This exhibition is brought to you by Outstation, in collaboration with the following art centres:
- Binygurr Wirrpanda
Binygurr’s paternal grandmother Djaparri played a significant role in Australian history. She was a key figure in the High Court case Tuckiar v The King which is a landmark Australian judgment of the High Court that was decided on 8 November 1934, after a two-day hearing on 29–30 October 1934.
She was one of a group of Yolŋu women who had been handcuffed by a police party on Woodah Island in August 1933. The police were searching for suspects in the killings of European and Japanese sailors along the coast of East Arnhem.
One of these suspects was a man called Dhakiyarr who Djaparri called dhuway or husband. Evidence in the trial of Dhakiyarr suggested that a European Constable McColl was left alone with the women as the rest of the party chased after some Yolŋu men.
It was agreed that Djaparri was unchained and that Dhakiyarr subsequently speared McColl to death. His body was found the next day. It was not properly proved why McColl and Djaparri were alone at the time of the spearing. Dhakiyarr was swiftly sentenced to death in the Darwin hearing of the NT Supreme Court.
The subsequent High Court appeal saw him acquitted. He was never seen again after his release and is generally believed to have been murdered by people associated with the police who were aggrieved at the High Court decision.
Dhakiyarr never returned to his home. Djaparri went on to have five children with Dhakiyarr’s brother Djuŋgi. Their first child was Binygurr’s father Nambukul also known as Mulayal (1946-80). Other children of this couple included famous artists Mulkuṉ, Dhukal and Manman.
This group are all members of the small clan, the Dhuḏi Djapu or Bottom Djapu. Their homeland is inland from the shores of Blue Mud Bay. It sits at the point where the Wayawu River disappears under a vast open floodplain which stretches to the mangroves on the horizon. The paperbark ringed chain of billabongs at Dhuruputjpi are the final resting place of the ancestral Shark who was mortally wounded in Buckingham Bay and forced its way through the landscape in pain and anger.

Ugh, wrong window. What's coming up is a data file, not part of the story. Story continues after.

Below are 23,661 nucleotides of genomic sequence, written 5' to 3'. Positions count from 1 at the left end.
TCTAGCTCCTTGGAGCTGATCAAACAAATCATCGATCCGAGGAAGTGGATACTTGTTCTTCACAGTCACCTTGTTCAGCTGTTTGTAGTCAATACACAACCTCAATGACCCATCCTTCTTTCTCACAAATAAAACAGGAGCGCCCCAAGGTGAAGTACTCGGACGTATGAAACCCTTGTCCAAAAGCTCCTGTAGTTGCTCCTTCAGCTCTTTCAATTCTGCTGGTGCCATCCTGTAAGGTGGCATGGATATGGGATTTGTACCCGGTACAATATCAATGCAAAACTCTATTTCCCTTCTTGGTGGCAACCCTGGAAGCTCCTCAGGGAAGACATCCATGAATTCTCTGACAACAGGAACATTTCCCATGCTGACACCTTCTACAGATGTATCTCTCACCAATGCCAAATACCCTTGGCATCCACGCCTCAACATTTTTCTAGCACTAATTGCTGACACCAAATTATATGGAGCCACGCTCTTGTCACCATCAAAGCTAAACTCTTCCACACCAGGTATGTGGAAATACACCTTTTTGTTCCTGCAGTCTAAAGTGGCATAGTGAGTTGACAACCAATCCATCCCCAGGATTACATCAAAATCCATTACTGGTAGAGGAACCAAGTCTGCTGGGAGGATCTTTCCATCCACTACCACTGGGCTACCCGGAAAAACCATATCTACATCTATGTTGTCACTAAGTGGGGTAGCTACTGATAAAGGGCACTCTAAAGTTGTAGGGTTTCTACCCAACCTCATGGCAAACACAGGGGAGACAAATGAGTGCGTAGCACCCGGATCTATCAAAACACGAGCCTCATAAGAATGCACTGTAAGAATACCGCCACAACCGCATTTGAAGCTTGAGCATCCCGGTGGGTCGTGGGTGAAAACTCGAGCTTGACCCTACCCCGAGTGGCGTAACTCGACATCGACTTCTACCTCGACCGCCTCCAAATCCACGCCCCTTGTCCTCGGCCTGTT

Binygurr is the eldest of the four children of Nambukul and Buwawitj, his mother, whose father was the renowned Gumatj leader and artist Bunuŋgu. Binygurr’s father died when he was ten. It was after this that he moved from Yilpara as part of the homeland movement to establish the buildings at Dhuruputjpi at the direction of senior elder Wakuthi Marawili. He helped to cut the trees for the airstrip and homeland. He lived between here, Gäṉgan and Yilpara before settling at his mother’s homeland of Birany Birany on the shores of Caledon Bay.
Binygurr assumed the role of Chair of Buku-Larrŋgay Mulka Centre in 2022. This acknowledges the respect he is held in. As a senior ceremonial leader he needs to be fully versed in the poetic law of the creation but also needs to convey the authority and sensitivity to lead ceremonies involving hundreds of people over multiple weeks. This balance has always been present in his art. The power of his knowledge of the sacred designs has been expressed through a delicacy of hand and figurative expressiveness which belies that seriousness.
He began to paint for the art centre in 2005 as the ‘Young Guns’ exhibition was being put together.
In the following decade he concentrated upon his ceremonial responsibilities until he moved to his wife’s homeland of Birany Birany on the East coast of the Miwatj region. This coincided with a more prominent ceremonial role and a return to art production. His ironwood sculpture and distinctive renditions of Dhuḏi Djapu law on bark were noticeably individual and high quality.
In 2021 Binygurr began working on discarded signs following the lead that Gunybi Ganambarr provided. This led to his involvement in the ground-breaking sell out show ‘Murrŋiny; stories of metal from the east’ which showed at the Northern Centre for Contemporary art in Darwin in collaboration with Salon Arts Projects. This novel medium also seemed to free up a compositional experimentation. At every step Binygurr has shown himself to be a true artist with a genuinely unique capacity to render his law in new and arresting ways.